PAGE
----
McKnight in the book, The Blue Parakeet writes in regards to the distinction between a deacon and a deaconess that “When Paul calls her ‘deacon,’ he is not thinking of ‘deaconesses’ in our churches who clean up communion cups in the church kitchen” (183).
Oh dear…I’m just going to state that there is plenty of reason to believe that only men were elected to be deacons in the ancient church but I know there are plenty of arguments against this idea as well. I start out with Acts 6:1-6 which is when, traditionally, the diaconate is said to be initially founded.
For since they perceived such to be the mind of their ruler and teacher, they put the matter to the test of facts.— It is also a subject for wonder, how it was that the multitude was not divided in its choice of the men, and how it was that the Apostles were not rejected by them. But what sort of rank these bore, and what sort of office they received, this is what we need to learn. Was it that of Deacons? And yet this is not the case in the Churches. But is it to the Presbyters that the management belongs? And yet at present there was no Bishop, but the Apostles only. Whence I think it clearly and manifestily follows, that neither Deacons nor Presbyters is their designation: but it was for this particular purpose that they were ordained. (St. John Chrysostom, Homily 14 on Acts)
Stephen, who shows up later in Acts 6, is traditionally considered the first archdeacon. In addition, 1 Tim. 3:8-12 suggests that if a deacon is married, he is to have only a one-wife maximum (not a one-wife minimum). Again…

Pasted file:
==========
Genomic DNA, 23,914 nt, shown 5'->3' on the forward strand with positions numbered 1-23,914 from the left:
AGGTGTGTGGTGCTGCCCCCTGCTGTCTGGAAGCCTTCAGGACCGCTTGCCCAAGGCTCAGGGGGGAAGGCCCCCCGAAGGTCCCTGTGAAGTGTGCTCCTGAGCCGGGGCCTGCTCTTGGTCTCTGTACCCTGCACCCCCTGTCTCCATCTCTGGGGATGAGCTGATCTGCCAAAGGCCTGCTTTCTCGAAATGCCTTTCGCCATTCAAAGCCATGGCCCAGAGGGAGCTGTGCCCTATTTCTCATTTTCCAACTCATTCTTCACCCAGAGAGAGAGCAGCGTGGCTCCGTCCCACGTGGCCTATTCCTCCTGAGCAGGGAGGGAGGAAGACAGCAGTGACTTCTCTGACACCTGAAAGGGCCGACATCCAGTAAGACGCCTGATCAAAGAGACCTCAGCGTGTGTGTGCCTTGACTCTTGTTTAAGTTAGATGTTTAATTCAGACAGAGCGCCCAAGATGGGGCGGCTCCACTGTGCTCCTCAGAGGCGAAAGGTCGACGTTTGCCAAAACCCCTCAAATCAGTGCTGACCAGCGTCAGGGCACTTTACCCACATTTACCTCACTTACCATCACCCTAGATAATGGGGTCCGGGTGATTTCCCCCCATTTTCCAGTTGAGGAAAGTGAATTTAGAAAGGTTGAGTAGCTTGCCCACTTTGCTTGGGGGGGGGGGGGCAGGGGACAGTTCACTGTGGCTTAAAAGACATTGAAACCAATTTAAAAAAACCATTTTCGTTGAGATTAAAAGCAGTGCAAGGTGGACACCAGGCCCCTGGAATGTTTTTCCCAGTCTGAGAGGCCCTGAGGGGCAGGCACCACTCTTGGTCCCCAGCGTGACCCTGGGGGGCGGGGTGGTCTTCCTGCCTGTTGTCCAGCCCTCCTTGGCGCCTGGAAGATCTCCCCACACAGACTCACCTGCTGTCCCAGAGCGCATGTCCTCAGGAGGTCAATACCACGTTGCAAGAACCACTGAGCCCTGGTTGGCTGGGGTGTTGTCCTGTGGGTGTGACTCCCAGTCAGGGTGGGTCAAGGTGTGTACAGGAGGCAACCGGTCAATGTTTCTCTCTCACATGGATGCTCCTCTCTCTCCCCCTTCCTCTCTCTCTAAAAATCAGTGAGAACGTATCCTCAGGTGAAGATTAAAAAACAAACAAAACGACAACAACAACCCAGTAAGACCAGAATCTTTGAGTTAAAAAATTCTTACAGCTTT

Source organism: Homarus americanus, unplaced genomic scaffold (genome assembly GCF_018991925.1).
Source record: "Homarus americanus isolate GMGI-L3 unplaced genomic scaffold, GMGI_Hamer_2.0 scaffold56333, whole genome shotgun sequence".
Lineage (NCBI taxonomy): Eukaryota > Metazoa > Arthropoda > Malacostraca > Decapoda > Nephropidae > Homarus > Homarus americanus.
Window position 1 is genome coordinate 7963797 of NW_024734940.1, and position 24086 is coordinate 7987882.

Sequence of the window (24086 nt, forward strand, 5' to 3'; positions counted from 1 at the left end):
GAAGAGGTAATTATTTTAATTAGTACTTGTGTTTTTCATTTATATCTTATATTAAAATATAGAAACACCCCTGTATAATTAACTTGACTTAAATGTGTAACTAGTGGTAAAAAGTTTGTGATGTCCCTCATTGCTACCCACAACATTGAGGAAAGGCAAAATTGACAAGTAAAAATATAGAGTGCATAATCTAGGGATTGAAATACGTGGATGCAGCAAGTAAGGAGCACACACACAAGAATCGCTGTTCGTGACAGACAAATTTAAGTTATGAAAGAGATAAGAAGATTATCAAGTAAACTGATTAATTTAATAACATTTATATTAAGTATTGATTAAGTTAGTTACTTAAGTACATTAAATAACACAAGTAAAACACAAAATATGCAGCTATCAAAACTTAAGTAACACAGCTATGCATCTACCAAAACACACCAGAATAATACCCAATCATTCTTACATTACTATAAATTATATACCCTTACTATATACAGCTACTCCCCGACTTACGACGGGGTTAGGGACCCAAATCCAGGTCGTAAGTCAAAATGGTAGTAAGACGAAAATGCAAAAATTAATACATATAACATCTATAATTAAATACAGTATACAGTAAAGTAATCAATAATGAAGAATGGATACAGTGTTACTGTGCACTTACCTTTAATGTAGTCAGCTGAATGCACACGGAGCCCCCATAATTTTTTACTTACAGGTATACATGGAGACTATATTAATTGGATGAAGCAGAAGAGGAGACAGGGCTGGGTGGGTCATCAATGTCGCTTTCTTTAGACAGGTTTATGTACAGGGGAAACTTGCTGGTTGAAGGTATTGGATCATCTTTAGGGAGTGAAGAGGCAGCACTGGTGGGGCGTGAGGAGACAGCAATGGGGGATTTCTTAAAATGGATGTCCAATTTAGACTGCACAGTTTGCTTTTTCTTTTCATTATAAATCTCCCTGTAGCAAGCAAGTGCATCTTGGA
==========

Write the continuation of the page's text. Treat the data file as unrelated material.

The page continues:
Ver. 11. Even so must the women be grave, not slanderers, sober, faithful in all things.
Some have thought that this is said of women generally, but it is not so, for why should he introduce anything about women to interfere with his subject? He is speaking of those who hold the rank of Deaconesses.
Ver. 12. Let the Deacons be husbands of one wife.
This must be understood therefore to relate to Deaconesses. For that order is necessary and useful and honorable in the Church. Observe how he requires the same virtue from the Deacons, as from the Bishops, for though they were not of equal rank, they must equally be blameless; equally pure. (St. John Chrysostom, Homily 11 on First Timothy)
So there is good reason to suggest that the diaconate was closed to men only. Then again, some have argued that the diaconate can be open to women as well. Phoebe’s title “deacon” could very well be an honorary title given to her as the wife of a deacon. We unfortunately don’t have much to work with other than the later extra-Biblical tradition. So I will let the theologians sort out whether Phoebe was a deacon or just given that as an honorary title for being the wife of a deacon. For now, my own church would favor the latter.
But let’s get back to McKnight’s assertion as to what a deaconess does vs. what a deacon does. Where does McKnight get his information from? My own church, the Anglican Church in America, restored the ancient order of deaconesses. This is what they say a deaconess does according to their official canons:
(b) The following are the chief functions which may be entrusted to a Deaconess:
(1) To care for the sick, the afflicted, and the poor;
(2) To give instruction in the Christian Faith;
(3) Under the Rector or the Priest in charge, to prepare candidates for Baptism and for
(4) To assist at the administration of Holy Baptism of female candidates.
(5) Under the Rector or Priest in charge to organize, superintend, and carry out the
Church’s work among women and children;
(6) To organize and carry on social work; and in colleges and schools to have a responsible
part in the education of women and children, and to promote the welfare of women
students. (Section 48.2, Constitution and Canons of the Anglican Church in America)
This, incidentally, was what the order of deaconesses did back in early Christianity at well. For being an expert on early Christianity, Dr. McKnight is either ignorant of this (which would not be surprised based on the crap that is fed seminarians nowadays), or he is being wittingly deceitful about this subject and inserting his own impressions on the subject. The primer would make him stupid and not worth listening to. The latter would make him a pathological liar who’s arguments should be met with suspicion. I prefer the latter so I can give him a Jesus-face-palm.